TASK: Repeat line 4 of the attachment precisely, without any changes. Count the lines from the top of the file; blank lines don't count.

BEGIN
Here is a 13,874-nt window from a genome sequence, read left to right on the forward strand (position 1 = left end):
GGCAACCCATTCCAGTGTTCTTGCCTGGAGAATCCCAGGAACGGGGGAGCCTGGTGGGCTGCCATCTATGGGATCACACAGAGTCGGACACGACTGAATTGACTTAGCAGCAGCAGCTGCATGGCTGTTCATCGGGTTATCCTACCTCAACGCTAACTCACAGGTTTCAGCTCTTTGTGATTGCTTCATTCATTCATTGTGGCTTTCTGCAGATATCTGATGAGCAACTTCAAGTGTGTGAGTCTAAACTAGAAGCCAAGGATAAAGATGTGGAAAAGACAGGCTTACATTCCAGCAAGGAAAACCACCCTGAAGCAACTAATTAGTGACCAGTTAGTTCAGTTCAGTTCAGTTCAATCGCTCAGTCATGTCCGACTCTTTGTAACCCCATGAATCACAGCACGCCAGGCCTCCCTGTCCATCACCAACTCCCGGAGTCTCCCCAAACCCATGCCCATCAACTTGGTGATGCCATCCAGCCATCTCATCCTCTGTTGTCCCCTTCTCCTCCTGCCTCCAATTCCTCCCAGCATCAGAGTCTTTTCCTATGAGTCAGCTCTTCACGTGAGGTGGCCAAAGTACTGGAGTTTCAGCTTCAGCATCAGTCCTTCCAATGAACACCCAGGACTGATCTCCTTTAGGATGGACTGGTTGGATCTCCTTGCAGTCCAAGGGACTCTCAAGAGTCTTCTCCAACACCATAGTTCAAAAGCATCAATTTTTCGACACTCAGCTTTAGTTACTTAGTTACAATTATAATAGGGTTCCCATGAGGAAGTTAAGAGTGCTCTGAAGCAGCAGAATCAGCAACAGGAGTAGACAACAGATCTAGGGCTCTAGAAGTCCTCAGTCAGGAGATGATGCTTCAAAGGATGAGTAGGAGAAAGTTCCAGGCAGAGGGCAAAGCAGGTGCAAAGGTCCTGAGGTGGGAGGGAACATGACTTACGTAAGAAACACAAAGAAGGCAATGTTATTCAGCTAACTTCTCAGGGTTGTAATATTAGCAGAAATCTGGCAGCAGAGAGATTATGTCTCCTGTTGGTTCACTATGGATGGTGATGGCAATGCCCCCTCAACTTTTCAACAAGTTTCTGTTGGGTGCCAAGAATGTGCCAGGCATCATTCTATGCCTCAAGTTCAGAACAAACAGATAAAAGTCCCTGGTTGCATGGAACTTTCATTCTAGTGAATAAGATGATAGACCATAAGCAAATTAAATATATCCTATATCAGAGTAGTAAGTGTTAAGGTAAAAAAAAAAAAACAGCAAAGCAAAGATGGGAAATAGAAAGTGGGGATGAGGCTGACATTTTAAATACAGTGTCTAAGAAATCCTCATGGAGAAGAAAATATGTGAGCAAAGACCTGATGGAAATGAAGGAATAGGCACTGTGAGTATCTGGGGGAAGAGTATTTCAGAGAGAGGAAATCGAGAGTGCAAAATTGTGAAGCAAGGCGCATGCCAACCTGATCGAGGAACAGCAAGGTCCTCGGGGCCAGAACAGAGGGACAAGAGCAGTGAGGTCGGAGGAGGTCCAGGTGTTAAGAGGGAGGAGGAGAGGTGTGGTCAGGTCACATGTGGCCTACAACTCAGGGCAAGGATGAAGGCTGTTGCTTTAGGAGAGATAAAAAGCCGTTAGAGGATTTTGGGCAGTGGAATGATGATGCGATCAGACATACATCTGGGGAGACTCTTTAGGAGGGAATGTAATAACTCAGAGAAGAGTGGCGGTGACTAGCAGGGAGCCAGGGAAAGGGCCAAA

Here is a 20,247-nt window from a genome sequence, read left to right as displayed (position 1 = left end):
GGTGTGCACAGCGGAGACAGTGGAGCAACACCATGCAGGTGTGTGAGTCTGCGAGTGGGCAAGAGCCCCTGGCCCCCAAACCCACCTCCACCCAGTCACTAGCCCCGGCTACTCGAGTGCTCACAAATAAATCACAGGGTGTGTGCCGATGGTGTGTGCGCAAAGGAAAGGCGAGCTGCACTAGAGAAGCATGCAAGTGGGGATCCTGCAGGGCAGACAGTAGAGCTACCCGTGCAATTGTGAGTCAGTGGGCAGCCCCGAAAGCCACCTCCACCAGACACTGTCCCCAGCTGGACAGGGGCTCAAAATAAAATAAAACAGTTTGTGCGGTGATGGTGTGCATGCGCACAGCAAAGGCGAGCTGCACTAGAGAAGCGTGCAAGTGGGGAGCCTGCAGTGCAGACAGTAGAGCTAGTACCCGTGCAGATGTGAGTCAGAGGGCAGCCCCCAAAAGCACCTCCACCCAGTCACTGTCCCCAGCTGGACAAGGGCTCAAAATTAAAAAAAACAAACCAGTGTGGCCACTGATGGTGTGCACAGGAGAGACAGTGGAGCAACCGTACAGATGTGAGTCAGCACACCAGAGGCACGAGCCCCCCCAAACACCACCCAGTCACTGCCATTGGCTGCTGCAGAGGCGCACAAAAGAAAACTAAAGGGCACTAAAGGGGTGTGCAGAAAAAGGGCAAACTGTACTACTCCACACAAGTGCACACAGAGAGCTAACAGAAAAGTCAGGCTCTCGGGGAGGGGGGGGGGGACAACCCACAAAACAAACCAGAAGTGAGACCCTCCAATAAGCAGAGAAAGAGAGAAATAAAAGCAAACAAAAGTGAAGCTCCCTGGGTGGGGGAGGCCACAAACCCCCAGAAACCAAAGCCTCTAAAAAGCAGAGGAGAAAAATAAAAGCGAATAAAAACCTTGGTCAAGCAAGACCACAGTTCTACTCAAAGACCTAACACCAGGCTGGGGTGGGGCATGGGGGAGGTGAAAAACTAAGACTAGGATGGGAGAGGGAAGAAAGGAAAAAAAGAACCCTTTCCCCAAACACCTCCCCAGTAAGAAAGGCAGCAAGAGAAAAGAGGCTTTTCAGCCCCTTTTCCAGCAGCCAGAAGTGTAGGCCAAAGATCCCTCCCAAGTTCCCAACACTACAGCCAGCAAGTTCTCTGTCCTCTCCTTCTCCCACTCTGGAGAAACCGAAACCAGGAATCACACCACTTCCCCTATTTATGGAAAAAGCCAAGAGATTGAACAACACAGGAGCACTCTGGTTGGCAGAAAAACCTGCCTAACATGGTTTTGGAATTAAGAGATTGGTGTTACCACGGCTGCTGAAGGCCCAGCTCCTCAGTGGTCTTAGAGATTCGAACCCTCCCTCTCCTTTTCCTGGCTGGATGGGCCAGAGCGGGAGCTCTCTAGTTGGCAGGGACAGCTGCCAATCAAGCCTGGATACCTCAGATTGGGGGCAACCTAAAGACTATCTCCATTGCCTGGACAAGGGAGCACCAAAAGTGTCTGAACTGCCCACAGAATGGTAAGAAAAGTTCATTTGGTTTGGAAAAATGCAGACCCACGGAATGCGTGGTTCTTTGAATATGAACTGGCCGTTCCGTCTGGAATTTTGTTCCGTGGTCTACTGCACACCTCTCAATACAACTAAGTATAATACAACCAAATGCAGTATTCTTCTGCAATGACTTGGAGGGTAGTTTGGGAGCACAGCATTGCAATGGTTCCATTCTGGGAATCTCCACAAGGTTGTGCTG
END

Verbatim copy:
GGTGTGCACAGCGGAGACAGTGGAGCAACACCATGCAGGTGTGTGAGTCTGCGAGTGGGCAAGAGCCCCTGGCCCCCAAACCCACCTCCACCCAGTCACTAGCCCCGGCTACTCGAGTGCTCACAAATAAATCACAGGGTGTGTGCCGATGGTGTGTGCGCAAAGGAAAGGCGAGCTGCACTAGAGAAGCATGCAAGTGGGGATCCTGCAGGGCAGACAGTAGAGCTACCCGTGCAATTGTGAGTCAGTGGGCAGCCCCGAAAGCCACCTCCACCAGACACTGTCCCCAGCTGGACAGGGGCTCAAAATAAAATAAAACAGTTTGTGCGGTGATGGTGTGCATGCGCACAGCAAAGGCGAGCTGCACTAGAGAAGCGTGCAAGTGGGGAGCCTGCAGTGCAGACAGTAGAGCTAGTACCCGTGCAGATGTGAGTCAGAGGGCAGCCCCCAAAAGCACCTCCACCCAGTCACTGTCCCCAGCTGGACAAGGGCTCAAAATTAAAAAAAACAAACCAGTGTGGCCACTGATGGTGTGCACAGGAGAGACAGTGGAGCAACCGTACAGATGTGAGTCAGCACACCAGAGGCACGAGCCCCCCCAAACACCACCCAGTCACTGCCATTGGCTGCTGCAGAGGCGCACAAAAGAAAACTAAAGGGCACTAAAGGGGTGTGCAGAAAAAGGGCAAACTGTACTACTCCACACAAGTGCACACAGAGAGCTAACAGAAAAGTCAGGCTCTCGGGGAGGGGGGGGGGGACAACCCACAAAACAAACCAGAAGTGAGACCCTCCAATAAGCAGAGAAAGAGAGAAATAAAAGCAAACAAAAGTGAAGCTCCCTGGGTGGGGGAGGCCACAAACCCCCAGAAACCAAAGCCTCTAAAAAGCAGAGGAGAAAAATAAAAGCGAATAAAAACCTTGGTCAAGCAAGACCACAGTTCTACTCAAAGACCTAACACCAGGCTGGGGTGGGGCATGGGGGAGGTGAAAAACTAAGACTAGGATGGGAGAGGGAAGAAAGGAAAAAAAGAACCCTTTCCCCAAACACCTCCCCAGTAAGAAAGGCAGCAAGAGAAAAGAGGCTTTTCAGCCCCTTTTCCAGCAGCCAGAAGTGTAGGCCAAAGATCCCTCCCAAGTTCCCAACACTACAGCCAGCAAGTTCTCTGTCCTCTCCTTCTCCCACTCTGGAGAAACCGAAACCAGGAATCACACCACTTCCCCTATTTATGGAAAAAGCCAAGAGATTGAACAACACAGGAGCACTCTGGTTGGCAGAAAAACCTGCCTAACATGGTTTTGGAATTAAGAGATTGGTGTTACCACGGCTGCTGAAGGCCCAGCTCCTCAGTGGTCTTAGAGATTCGAACCCTCCCTCTCCTTTTCCTGGCTGGATGGGCCAGAGCGGGAGCTCTCTAGTTGGCAGGGACAGCTGCCAATCAAGCCTGGATACCTCAGATTGGGGGCAACCTAAAGACTATCTCCATTGCCTGGACAAGGGAGCACCAAAAGTGTCTGAACTGCCCACAGAATGGTAAGAAAAGTTCATTTGGTTTGGAAAAATGCAGACCCACGGAATGCGTGGTTCTTTGAATATGAACTGGCCGTTCCGTCTGGAATTTTGTTCCGTGGTCTACTGCACACCTCTCAATACAACTAAGTATAATACAACCAAATGCAGTATTCTTCTGCAATGACTTGGAGGGTAGTTTGGGAGCACAGCATTGCAATGGTTCCATTCTGGGAATCTCCACAAGGTTGTGCTG